Anticipation mounted as the first wave of runners passed by.  What a cast of characters they all were, too!  Some of them were extremely focused, not looking to the right or the left, gazes steely, engrossed in the race.  Others hammed it up for the spectators, flexing their muscles or gesticulating to the crowd to get them to cheer louder.  Still others were decked out in fanciful costumes.  Some ran the race in three-piece suits.  Some were dressed in drag.  One man dressed up in what I can only describe as Jack from Jack in the Box after some ritualistic animal sacrifice.  Then there was the runner dressed up as a superhero.  What can I say?  I am a geeky fan girl to the core and am a sucker for a man with heat ray eyes, a utility belt, and a cape.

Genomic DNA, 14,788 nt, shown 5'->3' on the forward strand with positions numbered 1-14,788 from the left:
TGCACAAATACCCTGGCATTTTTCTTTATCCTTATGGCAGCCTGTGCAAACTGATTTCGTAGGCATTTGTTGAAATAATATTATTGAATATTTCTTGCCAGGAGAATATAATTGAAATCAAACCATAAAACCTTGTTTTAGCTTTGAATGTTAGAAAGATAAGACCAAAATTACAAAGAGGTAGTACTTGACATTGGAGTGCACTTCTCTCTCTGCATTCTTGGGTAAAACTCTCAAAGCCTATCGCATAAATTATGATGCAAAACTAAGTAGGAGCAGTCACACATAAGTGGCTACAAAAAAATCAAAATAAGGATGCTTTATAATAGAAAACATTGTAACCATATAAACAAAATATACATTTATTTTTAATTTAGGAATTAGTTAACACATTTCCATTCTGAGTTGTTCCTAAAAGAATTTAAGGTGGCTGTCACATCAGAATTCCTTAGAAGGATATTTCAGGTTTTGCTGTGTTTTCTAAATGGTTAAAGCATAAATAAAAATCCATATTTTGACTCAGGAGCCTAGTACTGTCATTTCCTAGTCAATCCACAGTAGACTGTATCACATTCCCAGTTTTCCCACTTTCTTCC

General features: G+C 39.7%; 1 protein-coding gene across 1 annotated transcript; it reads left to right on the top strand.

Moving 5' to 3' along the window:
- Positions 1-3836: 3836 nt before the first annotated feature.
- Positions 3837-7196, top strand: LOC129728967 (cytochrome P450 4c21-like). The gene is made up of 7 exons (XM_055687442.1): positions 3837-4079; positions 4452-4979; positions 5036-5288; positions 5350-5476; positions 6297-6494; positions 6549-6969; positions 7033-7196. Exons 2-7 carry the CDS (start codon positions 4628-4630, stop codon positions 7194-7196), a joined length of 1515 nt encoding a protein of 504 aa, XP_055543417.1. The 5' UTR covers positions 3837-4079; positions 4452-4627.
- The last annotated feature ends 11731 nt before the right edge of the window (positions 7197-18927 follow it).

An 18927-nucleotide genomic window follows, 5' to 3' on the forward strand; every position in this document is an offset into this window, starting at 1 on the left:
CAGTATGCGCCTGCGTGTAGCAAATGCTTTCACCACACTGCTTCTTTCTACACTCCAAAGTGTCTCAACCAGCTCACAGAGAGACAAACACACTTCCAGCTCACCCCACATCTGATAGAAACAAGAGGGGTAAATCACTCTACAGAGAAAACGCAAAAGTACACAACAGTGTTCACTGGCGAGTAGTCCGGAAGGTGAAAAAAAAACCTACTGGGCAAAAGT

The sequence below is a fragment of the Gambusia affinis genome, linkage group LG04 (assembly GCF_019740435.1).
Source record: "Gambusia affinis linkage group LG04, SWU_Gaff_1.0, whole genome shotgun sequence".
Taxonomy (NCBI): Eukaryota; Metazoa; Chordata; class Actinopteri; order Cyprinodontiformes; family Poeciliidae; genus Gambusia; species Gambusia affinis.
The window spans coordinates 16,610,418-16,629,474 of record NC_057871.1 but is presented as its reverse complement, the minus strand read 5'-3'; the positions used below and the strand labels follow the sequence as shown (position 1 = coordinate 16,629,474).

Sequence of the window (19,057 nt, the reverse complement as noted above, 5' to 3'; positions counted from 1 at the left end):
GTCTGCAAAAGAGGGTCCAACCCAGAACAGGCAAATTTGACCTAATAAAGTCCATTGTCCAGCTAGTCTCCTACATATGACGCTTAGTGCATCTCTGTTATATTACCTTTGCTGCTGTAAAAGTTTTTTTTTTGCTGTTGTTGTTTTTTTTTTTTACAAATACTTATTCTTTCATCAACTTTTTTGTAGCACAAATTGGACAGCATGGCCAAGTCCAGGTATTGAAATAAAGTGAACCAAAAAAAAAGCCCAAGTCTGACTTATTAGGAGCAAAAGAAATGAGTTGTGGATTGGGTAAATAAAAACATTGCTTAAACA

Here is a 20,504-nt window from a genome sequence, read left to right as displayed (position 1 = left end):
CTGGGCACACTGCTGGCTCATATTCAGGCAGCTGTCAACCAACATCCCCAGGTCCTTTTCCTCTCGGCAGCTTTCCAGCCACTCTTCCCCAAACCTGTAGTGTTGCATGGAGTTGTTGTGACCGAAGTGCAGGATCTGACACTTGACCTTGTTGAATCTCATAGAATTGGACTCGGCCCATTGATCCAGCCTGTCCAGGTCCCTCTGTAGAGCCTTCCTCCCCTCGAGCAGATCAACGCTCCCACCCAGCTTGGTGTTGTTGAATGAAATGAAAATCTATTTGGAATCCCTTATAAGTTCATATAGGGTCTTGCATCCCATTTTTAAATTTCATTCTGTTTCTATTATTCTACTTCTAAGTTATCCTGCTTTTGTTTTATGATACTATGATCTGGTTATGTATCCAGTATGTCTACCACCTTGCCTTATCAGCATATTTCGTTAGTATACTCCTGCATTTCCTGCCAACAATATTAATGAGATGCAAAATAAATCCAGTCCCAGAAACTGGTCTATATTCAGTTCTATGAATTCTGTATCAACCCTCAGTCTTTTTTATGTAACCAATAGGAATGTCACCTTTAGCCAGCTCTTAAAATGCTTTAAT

I’m happy to report I didn’t miss Jedi(tor) at the first two appointments.  I handed off the GU at the first one without incident.  At no point during or after the race did I see him stumble or break a sweat.  One might say I am exaggerating, but I am not.  After all, he is a Kryptonian transplant who derives superpowers from the Earth’s yellow sun.  In fact, one of the pictures of him on the racecourse shows he is completely airborne.

As I waited for him to pass by at our second agreed upon spot on the course, I stood in the shoulder of the road.  To my delight, several of the runners, all men and all gorgeous, ran up to me and high-fived me as they ran by.  Unfortunately, all of them were running so fast that I couldn’t catch up with them in order to give them my phone number.  If any of them are reading this now, my name is Sharon Lurie, I am single, I have a wonderful personality, and I am on Facebook and Twitter.